- Another thing that is often said about trees is that they are the lungs of the world. But for Roger Leakey, an agroforestry expert, forests also function like the skin and organs of the Earth. He has observed how agroforestry—in addition to carbon sequestration—brings many benefits, such as increased food security, biodiversity, thicker topsoil layers, medicine and fiber production.
- Agroforestry is a land-management system where trees (and shrubs or other woody perennial plants) are cultivated together with agricultural crops or animal production. By keeping these together in a dynamic and multifunctional system, there are many positive environmental and economic benefits. There are different variations, involving different numbers of species and integration. Some have long traditions (check our read more section) and are now being rediscovered or reinvented, in order to make food production systems more sustainable, resilient to threats or – as highlighted by FAO here – even to assist in ecosystem restoration efforts.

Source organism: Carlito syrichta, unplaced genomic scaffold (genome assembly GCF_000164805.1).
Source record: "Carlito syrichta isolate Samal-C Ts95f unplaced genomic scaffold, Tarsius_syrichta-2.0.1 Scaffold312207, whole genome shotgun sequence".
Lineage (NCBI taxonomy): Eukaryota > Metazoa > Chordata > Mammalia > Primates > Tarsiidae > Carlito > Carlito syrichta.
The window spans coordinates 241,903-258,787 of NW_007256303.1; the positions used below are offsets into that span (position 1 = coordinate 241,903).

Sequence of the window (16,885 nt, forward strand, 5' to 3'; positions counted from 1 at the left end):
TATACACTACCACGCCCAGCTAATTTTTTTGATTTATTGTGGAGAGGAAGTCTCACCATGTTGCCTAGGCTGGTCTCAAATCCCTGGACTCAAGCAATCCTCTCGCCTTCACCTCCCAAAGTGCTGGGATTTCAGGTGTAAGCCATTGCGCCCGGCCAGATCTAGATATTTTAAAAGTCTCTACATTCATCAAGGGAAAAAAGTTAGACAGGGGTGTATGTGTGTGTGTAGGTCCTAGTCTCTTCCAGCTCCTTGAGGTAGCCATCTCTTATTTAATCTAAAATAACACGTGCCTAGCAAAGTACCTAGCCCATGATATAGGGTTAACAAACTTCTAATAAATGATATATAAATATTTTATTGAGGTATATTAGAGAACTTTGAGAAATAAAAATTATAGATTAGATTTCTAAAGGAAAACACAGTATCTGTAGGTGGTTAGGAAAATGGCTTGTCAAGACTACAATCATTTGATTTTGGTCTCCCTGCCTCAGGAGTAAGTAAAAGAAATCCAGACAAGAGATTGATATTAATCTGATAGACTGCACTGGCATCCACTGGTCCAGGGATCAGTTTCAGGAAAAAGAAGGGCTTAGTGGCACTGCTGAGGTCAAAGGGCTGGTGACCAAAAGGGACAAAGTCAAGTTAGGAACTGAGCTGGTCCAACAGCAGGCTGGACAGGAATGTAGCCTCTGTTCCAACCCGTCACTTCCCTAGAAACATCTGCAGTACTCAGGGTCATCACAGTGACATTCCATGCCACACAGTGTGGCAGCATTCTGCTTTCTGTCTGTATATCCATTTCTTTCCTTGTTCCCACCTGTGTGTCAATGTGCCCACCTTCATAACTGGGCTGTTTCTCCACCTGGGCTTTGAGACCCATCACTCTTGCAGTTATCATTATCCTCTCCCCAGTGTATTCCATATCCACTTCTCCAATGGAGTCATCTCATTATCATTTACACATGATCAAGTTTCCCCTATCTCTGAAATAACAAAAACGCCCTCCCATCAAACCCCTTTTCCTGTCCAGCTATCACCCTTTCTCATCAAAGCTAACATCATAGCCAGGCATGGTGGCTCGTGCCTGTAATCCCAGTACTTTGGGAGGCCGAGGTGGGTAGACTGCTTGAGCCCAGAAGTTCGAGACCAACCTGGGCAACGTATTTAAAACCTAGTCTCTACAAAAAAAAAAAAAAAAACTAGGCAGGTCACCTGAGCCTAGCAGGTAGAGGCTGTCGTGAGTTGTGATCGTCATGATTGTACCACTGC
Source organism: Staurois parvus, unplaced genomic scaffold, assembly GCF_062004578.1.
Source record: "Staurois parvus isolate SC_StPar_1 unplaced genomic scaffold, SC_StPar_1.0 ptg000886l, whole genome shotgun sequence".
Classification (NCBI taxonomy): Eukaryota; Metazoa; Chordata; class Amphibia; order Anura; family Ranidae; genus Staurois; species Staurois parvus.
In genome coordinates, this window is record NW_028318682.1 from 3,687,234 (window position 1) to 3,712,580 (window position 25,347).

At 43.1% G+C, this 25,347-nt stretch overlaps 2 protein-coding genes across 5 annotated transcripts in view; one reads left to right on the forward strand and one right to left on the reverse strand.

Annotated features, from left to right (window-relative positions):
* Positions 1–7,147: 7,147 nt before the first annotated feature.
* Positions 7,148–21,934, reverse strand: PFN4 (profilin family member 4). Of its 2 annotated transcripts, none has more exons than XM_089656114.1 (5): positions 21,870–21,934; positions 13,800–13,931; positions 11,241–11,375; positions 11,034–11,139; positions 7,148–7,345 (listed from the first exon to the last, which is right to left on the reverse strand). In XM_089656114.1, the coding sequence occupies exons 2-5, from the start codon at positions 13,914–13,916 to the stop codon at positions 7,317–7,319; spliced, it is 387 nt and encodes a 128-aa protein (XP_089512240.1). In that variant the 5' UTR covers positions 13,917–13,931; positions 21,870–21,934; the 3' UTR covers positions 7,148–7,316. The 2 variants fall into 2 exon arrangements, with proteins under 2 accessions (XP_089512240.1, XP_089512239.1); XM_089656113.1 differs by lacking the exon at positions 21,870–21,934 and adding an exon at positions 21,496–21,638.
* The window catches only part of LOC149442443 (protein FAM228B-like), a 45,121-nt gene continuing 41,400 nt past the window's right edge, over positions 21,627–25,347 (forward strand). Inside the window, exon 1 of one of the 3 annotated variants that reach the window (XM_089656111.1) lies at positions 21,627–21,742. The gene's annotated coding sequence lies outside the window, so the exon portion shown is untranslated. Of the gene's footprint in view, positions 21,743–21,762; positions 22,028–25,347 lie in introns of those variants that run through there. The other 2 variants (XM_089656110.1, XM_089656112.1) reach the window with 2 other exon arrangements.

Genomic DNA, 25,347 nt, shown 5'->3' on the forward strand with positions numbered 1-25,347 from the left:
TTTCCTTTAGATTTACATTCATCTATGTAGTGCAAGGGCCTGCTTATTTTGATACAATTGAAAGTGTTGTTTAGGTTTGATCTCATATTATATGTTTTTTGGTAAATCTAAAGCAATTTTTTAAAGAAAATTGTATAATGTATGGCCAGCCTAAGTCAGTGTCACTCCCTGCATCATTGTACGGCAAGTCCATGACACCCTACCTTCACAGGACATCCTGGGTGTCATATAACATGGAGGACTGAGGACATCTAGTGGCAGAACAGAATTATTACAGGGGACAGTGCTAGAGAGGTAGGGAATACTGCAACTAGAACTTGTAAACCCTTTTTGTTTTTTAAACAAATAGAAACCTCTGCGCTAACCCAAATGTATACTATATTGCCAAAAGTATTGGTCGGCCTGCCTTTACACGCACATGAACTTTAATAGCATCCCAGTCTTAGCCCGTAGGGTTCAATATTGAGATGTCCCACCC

- In Europe, more and more studies are demonstrating not only the environmental benefits (water and soil conservation, biodiversity improvement, carbon storage, etc.) but also the higher profits of agroforestry farms.
- We’ll be covering this topic further in the coming editions of our newsletter.
Forest restoration and disaster risk reduction
- The importance of natural areas for protection against environmental hazards is recognised accross the spectrum from industry to science. This IUCN publication shared in the website of SwissRe – one of the world’s largest reinsurers – compiles 18 case studies around the world, ranging from crop security to the protection of coastal urban areas.
- In Europe, during the 19th and 20th centuries, traditional floodplains were extensively converted into agricultural areas and later on into urbanised areas. As a result, floods like the ones sweeping the Danube basin have increasingly dramatic impacts and costs, disrupting agriculture, fisheries and wildlife habitats. Renaturation is a seen as a cost-effective strategy to reduce flood risks and impacts. A good example is the WWF Danube-Carpathian Programme, where they are restoring remaining floodplains by planting native trees in Hungary.